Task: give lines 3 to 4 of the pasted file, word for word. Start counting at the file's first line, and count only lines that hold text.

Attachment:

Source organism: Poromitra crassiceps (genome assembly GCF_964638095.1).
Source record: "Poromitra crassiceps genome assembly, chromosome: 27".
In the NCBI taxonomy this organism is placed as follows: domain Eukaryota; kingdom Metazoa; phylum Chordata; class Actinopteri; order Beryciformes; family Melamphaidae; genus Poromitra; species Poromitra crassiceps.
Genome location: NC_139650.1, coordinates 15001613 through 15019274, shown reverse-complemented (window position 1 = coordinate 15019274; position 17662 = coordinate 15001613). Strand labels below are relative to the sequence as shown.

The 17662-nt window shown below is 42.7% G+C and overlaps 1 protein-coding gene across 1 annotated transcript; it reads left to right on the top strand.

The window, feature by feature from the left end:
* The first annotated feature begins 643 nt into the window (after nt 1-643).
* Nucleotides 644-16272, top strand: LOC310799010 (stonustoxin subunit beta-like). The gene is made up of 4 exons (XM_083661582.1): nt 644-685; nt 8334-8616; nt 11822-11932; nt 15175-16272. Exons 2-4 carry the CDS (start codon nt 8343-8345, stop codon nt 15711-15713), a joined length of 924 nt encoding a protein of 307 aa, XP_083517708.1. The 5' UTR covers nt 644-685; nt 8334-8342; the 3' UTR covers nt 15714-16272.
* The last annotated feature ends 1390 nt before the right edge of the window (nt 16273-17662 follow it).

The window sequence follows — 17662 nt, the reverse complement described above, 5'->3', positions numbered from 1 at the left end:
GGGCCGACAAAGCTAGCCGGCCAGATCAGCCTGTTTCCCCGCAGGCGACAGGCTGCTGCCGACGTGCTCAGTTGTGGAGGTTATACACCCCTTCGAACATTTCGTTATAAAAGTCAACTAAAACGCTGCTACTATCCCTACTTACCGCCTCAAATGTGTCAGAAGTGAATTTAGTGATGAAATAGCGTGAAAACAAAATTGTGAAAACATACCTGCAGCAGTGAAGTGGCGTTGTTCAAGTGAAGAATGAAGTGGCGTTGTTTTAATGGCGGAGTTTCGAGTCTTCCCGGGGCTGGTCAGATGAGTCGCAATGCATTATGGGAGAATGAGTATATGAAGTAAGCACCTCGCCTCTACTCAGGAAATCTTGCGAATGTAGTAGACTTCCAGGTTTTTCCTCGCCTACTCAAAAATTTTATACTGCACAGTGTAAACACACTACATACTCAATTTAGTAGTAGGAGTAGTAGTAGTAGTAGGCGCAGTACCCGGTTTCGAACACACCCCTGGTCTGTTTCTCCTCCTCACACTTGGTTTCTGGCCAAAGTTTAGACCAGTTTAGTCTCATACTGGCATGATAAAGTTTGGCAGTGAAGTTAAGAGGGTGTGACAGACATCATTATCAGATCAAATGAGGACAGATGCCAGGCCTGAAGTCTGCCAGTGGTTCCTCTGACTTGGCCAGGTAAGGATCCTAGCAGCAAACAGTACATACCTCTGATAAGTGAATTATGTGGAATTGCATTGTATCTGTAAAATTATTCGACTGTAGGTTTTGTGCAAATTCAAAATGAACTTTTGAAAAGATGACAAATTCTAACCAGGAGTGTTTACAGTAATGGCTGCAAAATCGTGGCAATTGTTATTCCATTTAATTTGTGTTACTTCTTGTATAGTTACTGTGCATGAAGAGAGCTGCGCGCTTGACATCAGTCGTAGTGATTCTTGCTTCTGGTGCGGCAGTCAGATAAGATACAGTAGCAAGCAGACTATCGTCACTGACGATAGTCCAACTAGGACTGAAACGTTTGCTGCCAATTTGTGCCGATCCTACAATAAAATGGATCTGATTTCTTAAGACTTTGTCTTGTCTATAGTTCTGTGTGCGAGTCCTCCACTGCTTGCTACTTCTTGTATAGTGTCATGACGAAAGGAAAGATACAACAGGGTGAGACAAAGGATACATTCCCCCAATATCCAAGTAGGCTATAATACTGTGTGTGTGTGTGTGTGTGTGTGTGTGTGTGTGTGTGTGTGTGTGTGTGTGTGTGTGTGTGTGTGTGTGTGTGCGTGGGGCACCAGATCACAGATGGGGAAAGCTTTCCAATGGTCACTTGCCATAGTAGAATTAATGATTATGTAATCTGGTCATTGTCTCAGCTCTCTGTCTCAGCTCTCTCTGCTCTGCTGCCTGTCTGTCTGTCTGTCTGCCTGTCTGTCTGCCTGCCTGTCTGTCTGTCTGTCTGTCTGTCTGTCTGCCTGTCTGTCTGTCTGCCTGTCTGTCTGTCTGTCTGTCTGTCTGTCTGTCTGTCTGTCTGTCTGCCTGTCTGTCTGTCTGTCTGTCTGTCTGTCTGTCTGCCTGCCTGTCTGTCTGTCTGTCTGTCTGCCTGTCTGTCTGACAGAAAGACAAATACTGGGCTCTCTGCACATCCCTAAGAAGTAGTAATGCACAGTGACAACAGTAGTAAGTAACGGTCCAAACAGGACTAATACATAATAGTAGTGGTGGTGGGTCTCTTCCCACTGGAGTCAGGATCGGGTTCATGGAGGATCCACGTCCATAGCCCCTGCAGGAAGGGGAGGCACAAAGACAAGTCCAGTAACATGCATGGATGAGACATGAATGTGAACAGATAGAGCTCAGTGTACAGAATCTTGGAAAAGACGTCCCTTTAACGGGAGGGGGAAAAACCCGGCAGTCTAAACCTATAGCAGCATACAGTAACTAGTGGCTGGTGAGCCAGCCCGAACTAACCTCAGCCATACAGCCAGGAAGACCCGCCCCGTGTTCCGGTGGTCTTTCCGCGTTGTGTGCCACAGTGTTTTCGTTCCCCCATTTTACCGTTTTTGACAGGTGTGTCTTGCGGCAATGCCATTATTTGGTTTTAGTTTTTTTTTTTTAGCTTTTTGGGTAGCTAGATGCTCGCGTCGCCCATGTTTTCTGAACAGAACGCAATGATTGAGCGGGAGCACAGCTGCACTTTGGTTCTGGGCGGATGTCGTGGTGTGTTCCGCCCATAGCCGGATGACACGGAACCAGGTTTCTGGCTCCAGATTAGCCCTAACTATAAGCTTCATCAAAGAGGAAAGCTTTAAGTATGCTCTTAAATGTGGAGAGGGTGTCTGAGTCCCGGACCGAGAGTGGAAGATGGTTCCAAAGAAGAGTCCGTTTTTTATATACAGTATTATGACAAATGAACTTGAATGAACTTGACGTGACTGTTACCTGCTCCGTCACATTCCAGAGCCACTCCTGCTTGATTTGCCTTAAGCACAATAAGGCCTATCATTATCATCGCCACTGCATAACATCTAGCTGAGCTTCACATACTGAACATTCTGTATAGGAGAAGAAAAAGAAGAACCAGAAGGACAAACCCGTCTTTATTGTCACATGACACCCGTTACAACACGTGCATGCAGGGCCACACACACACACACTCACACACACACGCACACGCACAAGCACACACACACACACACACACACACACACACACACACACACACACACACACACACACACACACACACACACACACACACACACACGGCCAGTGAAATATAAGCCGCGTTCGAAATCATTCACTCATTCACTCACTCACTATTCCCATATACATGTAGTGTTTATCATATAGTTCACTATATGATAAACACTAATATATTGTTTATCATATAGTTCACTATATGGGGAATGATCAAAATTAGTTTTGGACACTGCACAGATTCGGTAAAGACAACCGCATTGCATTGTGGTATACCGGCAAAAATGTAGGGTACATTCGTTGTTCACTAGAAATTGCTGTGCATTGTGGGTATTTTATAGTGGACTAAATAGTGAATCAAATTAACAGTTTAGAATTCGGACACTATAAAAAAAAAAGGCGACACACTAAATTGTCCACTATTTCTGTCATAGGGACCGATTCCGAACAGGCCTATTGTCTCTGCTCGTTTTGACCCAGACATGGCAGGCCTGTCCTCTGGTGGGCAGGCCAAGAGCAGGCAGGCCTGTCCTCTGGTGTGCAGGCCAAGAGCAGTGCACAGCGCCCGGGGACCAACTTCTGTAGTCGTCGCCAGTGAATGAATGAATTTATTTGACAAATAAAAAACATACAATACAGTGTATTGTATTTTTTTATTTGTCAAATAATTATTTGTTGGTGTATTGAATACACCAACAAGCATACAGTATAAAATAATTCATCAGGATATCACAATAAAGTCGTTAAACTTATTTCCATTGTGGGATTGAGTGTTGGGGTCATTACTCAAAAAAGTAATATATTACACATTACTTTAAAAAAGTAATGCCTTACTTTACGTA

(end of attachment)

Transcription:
In the NCBI taxonomy this organism is placed as follows: domain Eukaryota; kingdom Metazoa; phylum Chordata; class Actinopteri; order Beryciformes; family Melamphaidae; genus Poromitra; species Poromitra crassiceps.
Genome location: NC_139650.1, coordinates 15001613 through 15019274, shown reverse-complemented (window position 1 = coordinate 15019274; position 17662 = coordinate 15001613). Strand labels below are relative to the sequence as shown.